I was very young, there was a full moon, riding with with my grandmother and grandfather to a small town in southwest Indiana for a harvest celebration. It’s small towns around there, German heritage, it was another age. Superstition had a stronger hold than science for my grandparent’s generation. Perhaps that rubbed off on me as well?
We came to a crossroads. A barbed wire fence and some scraggly bushes bordered the gravel road. A tall tree loomed overhead, hanging from its branches, silhouetted by the moon was a black cat. A horrifying site for a myriad of reasons.
“Witches,” my grandfather said. “They came over with the Germans.”
That’s likely where my association with witches and trees comes from. Though it could be in my DNA, our European ancestors certainly associated witches with trees. Belief in witches as malignant forces is ancient, as is the archetype of their gatherings. It could be a house, it could be a mountain such as The Brocken in Germany, or it could be a tree.
Is it the branches, like twisted arms reaching down to snatch us up, looking menacingly human? Is it the roots, often bubbling up at our feet from the ground below? The leaves, green in summer, all golds and red in fall, or missing entirely in the winter … the skeleton of summer? Is it the way they sway in the breeze, the creaking of limbs their own soundtrack?
Trees are still sometimes used as field markers on old farms, the ones not eaten up now by corporate farming which likes broad swaths of landscape, free of obstacles, free of character.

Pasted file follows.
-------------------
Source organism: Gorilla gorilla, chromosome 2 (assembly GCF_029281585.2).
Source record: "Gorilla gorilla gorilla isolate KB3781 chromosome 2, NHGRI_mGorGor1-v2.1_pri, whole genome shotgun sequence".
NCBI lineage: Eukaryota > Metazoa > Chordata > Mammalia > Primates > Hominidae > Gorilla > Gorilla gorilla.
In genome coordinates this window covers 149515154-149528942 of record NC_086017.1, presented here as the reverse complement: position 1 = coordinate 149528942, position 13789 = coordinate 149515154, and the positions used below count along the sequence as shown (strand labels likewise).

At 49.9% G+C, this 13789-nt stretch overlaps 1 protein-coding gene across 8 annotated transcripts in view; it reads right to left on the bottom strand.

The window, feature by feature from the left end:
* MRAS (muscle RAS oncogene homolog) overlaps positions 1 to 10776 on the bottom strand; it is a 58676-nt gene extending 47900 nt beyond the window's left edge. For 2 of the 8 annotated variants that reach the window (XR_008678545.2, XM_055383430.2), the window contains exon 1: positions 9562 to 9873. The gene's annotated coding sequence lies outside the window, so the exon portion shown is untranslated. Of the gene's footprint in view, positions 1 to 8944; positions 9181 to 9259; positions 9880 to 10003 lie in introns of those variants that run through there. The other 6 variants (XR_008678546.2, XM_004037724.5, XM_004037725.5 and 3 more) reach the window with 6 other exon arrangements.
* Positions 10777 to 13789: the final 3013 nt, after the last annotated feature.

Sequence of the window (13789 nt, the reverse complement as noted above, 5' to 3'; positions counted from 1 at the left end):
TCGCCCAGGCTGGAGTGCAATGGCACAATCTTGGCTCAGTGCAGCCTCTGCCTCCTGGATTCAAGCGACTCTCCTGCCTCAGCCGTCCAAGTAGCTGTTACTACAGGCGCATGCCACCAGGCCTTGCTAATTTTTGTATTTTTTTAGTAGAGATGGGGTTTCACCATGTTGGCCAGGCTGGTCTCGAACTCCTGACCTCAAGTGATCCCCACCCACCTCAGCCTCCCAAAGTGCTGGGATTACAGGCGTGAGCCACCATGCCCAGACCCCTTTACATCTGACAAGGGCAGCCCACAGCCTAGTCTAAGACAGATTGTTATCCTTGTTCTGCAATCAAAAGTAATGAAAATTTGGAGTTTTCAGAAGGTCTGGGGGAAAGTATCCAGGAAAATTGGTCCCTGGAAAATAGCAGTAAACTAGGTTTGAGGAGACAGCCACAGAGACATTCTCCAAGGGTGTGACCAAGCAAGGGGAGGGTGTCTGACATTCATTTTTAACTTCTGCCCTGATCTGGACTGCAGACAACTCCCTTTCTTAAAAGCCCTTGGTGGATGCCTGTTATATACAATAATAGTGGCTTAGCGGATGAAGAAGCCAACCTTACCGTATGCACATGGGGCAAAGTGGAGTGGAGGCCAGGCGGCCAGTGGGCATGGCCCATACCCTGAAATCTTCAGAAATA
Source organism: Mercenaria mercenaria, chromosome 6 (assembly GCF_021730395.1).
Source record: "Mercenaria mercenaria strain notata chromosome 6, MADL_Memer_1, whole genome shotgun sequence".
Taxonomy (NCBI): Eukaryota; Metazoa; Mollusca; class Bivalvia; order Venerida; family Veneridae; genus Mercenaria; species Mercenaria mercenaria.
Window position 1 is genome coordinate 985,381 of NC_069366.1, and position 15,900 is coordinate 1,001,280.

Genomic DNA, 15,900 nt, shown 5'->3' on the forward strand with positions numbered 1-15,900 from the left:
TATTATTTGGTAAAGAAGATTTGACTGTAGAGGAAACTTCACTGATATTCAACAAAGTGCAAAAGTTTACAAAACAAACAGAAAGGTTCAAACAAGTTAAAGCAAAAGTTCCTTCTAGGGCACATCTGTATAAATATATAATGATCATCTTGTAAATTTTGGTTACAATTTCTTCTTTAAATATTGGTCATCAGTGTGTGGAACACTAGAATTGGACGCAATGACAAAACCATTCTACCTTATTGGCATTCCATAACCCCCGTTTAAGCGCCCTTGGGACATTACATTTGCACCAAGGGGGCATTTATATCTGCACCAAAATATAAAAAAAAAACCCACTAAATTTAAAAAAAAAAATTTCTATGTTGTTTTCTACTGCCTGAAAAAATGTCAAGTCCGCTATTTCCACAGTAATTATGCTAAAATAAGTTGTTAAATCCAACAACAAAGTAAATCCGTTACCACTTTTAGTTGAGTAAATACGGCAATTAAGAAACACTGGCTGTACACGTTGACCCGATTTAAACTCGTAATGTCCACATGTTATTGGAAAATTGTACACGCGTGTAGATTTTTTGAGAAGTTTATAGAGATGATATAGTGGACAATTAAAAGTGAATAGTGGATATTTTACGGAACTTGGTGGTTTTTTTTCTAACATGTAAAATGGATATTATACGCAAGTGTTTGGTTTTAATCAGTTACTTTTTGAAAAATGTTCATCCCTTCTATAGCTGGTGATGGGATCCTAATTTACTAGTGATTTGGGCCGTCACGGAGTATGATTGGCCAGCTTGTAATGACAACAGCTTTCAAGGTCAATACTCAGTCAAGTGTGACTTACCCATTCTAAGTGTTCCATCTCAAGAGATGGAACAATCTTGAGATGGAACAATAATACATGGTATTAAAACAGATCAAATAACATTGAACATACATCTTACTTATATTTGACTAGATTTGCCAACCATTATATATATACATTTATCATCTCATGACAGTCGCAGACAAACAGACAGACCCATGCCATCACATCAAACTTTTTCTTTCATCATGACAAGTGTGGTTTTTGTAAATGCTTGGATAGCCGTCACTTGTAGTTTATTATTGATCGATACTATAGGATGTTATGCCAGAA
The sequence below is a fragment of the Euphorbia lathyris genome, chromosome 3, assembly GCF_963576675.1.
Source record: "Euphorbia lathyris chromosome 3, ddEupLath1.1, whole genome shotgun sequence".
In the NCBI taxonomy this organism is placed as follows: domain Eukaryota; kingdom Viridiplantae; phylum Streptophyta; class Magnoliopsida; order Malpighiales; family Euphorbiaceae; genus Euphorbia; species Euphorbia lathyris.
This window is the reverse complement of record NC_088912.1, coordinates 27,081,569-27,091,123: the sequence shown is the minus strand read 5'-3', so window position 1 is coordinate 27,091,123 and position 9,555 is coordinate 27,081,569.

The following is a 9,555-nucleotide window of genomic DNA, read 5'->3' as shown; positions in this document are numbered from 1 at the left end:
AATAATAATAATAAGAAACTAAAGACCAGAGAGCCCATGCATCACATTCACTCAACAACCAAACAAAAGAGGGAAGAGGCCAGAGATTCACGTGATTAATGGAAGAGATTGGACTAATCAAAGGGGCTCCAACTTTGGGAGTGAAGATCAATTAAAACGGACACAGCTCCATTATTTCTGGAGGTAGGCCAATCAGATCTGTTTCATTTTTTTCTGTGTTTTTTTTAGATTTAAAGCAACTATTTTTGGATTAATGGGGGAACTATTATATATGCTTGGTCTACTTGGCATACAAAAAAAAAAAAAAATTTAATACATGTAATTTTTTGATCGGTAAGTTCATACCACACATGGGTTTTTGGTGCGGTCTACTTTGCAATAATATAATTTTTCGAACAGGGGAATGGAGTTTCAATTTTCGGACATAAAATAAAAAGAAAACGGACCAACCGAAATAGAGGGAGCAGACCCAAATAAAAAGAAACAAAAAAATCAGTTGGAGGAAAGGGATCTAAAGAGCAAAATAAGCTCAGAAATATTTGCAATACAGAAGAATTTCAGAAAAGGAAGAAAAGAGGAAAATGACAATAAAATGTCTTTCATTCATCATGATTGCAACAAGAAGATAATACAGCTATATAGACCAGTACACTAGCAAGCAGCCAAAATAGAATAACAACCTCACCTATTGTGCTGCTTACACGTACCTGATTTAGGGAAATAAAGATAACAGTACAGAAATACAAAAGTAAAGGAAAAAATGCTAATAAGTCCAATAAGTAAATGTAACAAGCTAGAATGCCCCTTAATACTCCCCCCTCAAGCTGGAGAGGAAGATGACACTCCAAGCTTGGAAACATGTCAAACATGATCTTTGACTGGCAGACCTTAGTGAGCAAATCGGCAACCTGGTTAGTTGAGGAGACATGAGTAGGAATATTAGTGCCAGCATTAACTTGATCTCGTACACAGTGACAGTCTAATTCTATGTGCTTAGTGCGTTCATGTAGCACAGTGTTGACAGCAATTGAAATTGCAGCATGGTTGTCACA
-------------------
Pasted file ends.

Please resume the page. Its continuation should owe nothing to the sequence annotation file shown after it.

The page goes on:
But sometimes a tree survives, alone, a sentinel. It could be a clump of trees, like the locusts covering the barrows overlooking the stone circles at Avebury in Britain, or the yew tree forming a tunnel into the entrance to the henge at Knowlton. Some British trees are old enough to have names, like Gog and Magog outside of Glastonbury, ancient and nearly dead, once thought the last remnants of a procession of oaks lining the road to Arthur’s Camelot.
Or it could be a singular tree, taking human form that catches the eye of the photographer, like in The Dance by Cate Davies. Of singular shape and size, it appears to have frozen in place when the music stopped abruptly.
Or my own favorite tree. It stands in the middle of a field near here. I’d seen it out there for years as I hiked the local woods, grew fascinated by it. I stalked it, gradually getting closer as one would a stray cat they’re trying to become friends with. It took on a life of its own before I finally walked up to it and introduced myself. And found it had been watching me too.
Some trees have a life of their own, and many stories to tell. If we only listen.